U.S. Market Leadership Is Key to Siemens Growth

July 22, 2008
Understanding the Needs of the Customers

“We understand customer needs,” said Dennis Sadlowski, CEO of Siemens Energy & Automation, on the reasons for Siemens’ growing success in the North American industrial market. “We use our channels and our customers to help us ‘Think Customer.’ That’s our culture. We are in the business of making our customers more productive and more competitive.”

Sadlowski addressed a cadre of international journalists gathered to mark the U.S. debut of the company’s exiderdome traveling expo. “We have 10,000 employees in the U.S. and an additional 2,000 in Mexico. We’re based in Alpharetta, Georgia, with 160 sales and support locations in North America. We have eight R&D facilities, and we go to market with more than 3,000 distributors. We provide solutions,” he said, “in industrial automation, drive technologies, industrial solutions, building automation and mobility.”

“Our customers’ success begets our success.” Siemens E&A President and CEO Dennis Sadlowski discussed the company’s growth plans in North America, where revenues already have doubled since 2004.
“Our focus on our customers is a self-sustaining business model,” Sadlowski said. “Their success becomes our success.” In addition to the powerful technology platforms of Totally Integrated Automation and Totally Integrated Power, Sadlowski said, Siemens has established vertical industry centers of competence in automobile/aerospace, oil and gas, food and beverage, and chemical and pharmaceutical sectors.

He talked about success stories such as Cornhusker Ethanol in Lexington, Neb., which is typical, he said, of ethanol plants in the U.S. “Using fieldbus and integrated asset management,” he said, “we have been successful in automating 60% to 70% of all ethanol plants in the U.S.”  “We have one of the largest fieldbus DCS implementations in the United States at a major chemical company,” he added.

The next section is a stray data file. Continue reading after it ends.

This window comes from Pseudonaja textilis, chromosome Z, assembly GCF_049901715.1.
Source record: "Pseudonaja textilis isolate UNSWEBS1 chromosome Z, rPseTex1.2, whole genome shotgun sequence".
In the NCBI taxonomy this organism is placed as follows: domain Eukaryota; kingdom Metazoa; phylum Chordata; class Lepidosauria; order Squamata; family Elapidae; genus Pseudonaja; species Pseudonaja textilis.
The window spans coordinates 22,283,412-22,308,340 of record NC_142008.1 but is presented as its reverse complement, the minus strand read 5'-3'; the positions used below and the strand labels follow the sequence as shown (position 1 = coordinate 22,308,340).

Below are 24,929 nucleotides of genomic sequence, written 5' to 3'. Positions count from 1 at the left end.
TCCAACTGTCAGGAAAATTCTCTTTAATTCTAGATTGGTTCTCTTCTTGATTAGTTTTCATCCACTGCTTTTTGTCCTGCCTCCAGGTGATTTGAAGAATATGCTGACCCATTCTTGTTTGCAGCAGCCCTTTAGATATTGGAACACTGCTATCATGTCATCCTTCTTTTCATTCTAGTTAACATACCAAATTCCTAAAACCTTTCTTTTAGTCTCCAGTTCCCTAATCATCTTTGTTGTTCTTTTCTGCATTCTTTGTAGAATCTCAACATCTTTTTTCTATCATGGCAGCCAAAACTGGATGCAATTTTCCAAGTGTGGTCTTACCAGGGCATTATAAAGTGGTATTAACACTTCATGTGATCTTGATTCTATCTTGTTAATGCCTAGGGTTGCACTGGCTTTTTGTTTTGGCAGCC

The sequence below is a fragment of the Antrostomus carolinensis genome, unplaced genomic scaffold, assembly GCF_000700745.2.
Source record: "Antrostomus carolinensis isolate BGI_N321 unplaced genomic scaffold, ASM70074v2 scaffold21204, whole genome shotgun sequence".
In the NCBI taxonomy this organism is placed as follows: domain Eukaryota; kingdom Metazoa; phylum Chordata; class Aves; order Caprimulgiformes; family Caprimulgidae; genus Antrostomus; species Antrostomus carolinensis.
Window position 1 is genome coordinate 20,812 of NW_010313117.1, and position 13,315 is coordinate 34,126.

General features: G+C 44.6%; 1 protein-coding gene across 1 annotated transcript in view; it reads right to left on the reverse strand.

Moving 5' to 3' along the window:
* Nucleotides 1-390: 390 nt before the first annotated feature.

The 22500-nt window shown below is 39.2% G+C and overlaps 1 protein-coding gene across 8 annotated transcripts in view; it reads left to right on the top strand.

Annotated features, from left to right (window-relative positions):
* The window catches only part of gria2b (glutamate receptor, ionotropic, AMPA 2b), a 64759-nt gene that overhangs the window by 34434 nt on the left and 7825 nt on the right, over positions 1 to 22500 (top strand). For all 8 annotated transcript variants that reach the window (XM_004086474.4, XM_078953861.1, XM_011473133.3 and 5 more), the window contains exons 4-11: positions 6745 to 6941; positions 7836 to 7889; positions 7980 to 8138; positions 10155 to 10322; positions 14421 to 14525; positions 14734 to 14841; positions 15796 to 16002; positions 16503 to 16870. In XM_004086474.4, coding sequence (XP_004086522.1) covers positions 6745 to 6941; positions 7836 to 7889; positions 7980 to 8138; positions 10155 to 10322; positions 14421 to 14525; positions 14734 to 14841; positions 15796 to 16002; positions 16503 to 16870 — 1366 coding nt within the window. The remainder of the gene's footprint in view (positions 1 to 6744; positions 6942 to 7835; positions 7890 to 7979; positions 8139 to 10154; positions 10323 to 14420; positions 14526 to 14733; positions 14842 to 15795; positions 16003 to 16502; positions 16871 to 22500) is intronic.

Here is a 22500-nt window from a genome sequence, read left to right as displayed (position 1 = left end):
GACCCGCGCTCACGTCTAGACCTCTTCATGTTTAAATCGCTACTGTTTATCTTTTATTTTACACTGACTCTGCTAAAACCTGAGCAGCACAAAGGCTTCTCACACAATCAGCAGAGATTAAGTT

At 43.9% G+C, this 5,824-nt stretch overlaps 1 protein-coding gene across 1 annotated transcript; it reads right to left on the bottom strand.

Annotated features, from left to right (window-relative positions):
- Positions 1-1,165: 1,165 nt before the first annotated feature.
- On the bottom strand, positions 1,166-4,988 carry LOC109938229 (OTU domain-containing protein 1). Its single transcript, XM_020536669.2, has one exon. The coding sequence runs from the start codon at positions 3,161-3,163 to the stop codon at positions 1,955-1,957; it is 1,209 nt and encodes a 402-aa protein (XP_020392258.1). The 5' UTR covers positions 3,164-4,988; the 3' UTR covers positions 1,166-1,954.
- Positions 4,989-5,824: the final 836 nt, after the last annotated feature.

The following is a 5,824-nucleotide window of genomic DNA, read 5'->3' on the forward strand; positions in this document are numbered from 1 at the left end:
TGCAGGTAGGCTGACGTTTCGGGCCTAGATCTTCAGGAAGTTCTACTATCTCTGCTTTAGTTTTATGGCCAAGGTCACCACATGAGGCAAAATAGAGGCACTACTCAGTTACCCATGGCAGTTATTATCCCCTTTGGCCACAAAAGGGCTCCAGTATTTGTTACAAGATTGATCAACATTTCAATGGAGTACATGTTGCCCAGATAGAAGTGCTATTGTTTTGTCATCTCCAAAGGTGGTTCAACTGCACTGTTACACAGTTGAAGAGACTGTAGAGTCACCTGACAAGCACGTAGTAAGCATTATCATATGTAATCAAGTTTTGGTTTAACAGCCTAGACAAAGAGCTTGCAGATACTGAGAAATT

And while many auto manufacturers are scaling back, he noted, Siemens production technology has enabled the construction of a major new production line at BMW in Spartanburg, S.C. Other success stories Sadlowski discussed included Sencorp in Hyannis, Mass., and the KUKA flexible assembly project.

“Our growth is clear,” Sadlowski said. “From 2004 to 2005, we grew 7.5% in percent of sales. From 2005 to 2006, we grew 47%, and from 2006 to 2007, we grew 23%.” Some of that growth came from acquisitions like Flender, US Filter, UGS and Robicon, all bringing new markets and technologies to integrate into the Siemens product portfolio.

“Our vision is market leadership,” Sadlowski declared. “By 2010 to 2012, we expect to be the global leader in our core markets of factory automation, process automation, power distribution and solutions and services in North America.”